Oh, and it's not slowing as it expands. Most explosions slow down as they expand because the pressure drops as the volume increases. We've measured the Crab Nebula and it's... yeah, it's decelerating a little bit, but nowhere near as much as it should be. We believe that this is due to the magnetic field, which is forcing new, faster matter out to the edge to keep the pressure up. It potentially has the entire mass of a giant star to hurl outwards, and it's shown no signs of having any other intentions.

Not only is the Crab Nebula a badass, but the core is also a pulsar: a star which spins in such a way as to send out a regular pulse of light at us. Here it is, winking at us.



This thing looks placid, doesn't it? Nice and peaceful and happy, blinking like it doesn't have a care in the world. On this image we can't see the enormous halo of death that surrounds it, so one could almost be forgiven for thinking that its peaceful act is genuine. Don't be fooled though: when you play Stellaris, and your captains tell you that flying through a nebula would be dangerous, listen to them. Those people are speaking good sense.

However, it's not just terrifying. It's also deeply interesting. (Many scientists would say that those two phrases are identical.) If we look at the filaments on the image, we can see what they're made of. If we then study them over time, we can see how quickly they're expanding and trace them back to where they may have come from and how they would have unfolded from that colossal star that exploded a thousand years ago. This lets us see inside a star, almost, which gives us priceless information that it's much harder to get elsewhere.

Haven't you ever wanted to dissect a star?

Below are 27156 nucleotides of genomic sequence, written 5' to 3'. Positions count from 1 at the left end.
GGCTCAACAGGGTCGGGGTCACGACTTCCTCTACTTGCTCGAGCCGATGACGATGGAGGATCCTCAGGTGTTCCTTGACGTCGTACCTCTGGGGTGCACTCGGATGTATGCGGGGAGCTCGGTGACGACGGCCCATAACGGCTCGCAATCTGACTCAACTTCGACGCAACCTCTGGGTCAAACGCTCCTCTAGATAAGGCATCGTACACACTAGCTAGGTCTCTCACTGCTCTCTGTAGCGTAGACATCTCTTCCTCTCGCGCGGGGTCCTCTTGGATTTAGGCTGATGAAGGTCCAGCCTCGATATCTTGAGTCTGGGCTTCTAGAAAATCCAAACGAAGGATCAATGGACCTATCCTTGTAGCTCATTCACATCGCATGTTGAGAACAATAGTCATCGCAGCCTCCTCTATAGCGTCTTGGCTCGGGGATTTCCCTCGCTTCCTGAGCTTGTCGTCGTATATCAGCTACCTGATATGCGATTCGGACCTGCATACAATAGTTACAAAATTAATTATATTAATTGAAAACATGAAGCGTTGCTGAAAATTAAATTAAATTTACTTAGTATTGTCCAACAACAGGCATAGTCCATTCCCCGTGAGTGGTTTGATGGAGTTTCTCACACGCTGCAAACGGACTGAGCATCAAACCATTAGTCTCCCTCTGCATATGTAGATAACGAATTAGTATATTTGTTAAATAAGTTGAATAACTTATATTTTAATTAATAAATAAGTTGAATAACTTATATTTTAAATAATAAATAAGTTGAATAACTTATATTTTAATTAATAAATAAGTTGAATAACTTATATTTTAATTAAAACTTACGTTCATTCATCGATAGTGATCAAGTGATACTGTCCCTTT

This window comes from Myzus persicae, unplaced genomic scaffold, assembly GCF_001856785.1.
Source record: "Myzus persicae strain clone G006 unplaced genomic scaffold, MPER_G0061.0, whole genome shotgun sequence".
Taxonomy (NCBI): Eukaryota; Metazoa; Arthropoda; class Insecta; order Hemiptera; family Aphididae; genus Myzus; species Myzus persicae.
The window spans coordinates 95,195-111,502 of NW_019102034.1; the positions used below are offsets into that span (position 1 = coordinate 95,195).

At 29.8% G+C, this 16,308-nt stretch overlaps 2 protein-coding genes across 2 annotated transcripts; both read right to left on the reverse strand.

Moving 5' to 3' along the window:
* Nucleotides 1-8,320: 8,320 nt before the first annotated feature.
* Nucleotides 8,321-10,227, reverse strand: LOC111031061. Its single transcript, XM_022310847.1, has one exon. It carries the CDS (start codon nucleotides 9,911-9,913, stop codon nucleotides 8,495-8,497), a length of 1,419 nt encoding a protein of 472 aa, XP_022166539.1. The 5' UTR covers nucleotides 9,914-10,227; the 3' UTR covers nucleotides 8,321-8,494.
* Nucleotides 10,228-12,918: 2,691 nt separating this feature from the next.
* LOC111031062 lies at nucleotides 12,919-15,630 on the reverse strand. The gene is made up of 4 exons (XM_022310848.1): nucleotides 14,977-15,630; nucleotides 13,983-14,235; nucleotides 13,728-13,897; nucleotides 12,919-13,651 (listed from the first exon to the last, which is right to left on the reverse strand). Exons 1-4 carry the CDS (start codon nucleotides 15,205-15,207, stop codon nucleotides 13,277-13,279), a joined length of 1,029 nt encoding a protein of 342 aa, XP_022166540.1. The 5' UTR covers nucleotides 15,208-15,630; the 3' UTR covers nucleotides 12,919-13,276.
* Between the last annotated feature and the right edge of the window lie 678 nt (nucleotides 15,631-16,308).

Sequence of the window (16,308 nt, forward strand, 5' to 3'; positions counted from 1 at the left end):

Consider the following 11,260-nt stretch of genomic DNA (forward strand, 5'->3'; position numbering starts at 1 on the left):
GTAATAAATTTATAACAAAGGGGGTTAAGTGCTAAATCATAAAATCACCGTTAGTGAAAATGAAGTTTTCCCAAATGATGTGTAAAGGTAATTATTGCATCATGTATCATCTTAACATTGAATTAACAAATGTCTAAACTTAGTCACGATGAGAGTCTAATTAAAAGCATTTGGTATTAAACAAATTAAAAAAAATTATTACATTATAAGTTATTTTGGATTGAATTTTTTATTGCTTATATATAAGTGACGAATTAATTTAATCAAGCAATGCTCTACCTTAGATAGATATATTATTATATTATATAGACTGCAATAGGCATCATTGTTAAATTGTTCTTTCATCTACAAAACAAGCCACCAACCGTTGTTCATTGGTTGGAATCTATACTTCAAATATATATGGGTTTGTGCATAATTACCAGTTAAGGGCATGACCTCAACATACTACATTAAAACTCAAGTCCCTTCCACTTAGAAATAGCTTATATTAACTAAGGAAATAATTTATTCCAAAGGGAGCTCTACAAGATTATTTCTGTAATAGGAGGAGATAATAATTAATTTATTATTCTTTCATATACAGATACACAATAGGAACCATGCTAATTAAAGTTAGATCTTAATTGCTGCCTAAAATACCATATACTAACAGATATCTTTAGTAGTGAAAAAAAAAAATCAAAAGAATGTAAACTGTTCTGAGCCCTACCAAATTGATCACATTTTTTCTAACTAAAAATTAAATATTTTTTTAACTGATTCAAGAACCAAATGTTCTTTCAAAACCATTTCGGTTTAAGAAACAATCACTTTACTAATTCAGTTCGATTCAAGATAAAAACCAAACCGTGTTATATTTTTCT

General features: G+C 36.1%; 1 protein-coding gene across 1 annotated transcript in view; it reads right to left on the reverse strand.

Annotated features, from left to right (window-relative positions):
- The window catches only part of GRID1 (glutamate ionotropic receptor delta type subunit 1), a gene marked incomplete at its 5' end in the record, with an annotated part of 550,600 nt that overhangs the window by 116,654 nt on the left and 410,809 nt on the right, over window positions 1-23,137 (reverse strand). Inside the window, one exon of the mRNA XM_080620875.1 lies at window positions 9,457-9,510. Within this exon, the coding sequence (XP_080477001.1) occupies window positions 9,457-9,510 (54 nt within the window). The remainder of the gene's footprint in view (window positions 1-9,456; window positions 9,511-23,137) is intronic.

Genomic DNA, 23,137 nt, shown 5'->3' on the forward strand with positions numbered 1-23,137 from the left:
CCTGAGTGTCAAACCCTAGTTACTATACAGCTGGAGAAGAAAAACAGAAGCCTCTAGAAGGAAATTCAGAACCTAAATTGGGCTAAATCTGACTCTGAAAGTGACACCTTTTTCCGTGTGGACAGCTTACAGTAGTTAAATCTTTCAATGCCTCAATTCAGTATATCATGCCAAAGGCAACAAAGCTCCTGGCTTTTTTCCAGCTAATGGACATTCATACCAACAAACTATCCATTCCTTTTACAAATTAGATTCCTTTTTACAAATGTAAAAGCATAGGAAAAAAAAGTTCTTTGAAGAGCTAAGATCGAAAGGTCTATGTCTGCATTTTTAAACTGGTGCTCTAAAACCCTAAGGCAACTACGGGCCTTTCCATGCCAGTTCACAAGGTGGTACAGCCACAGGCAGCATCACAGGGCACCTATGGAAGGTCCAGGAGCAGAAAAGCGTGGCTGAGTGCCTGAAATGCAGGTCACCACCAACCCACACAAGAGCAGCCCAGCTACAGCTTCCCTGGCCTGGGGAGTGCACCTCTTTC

Next Thread: The Giant
Previous Thread: The Dark World
 
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PhroX

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Thanks for this, I'm really enjoying this series so far :)
 
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Wyrm

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I'm looking forward to sending science-ships into nebulae such as this one to see what kinds of discoveries can be made :D

Important discoveries... such as "Our shields are insufficient" and "We need stronger hulls" ;)
 
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Mar 18, 2016
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Important discoveries... such as "Our shields are insufficient" and "We need stronger hulls"

Ha, that'd be cool. It'd be like:
"Okay command, we're approaching the outer shock wave now. Let's see how far in we ge - "
 
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SacremPyrobolum

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So what your're saying is send slaves to explore this anomaly?

What do you think the practical scientific applications of studying this would be?
 

hjarg

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Sorry for the stupid questions (ok, i'm not really sorry about these), but here we go:

1. So, the star went supernova (ie made a big boom) and now, there is pulsar in the center? Did the star transform into a pulsar or did the explosion blow out a star and replaced it with pulsar or do we have no clue how the process goes?
2. Is it usual for a star to keep on exploding or do supernovas usually come to an end

And thanks for making it, interesting read! :)
 
Mar 18, 2016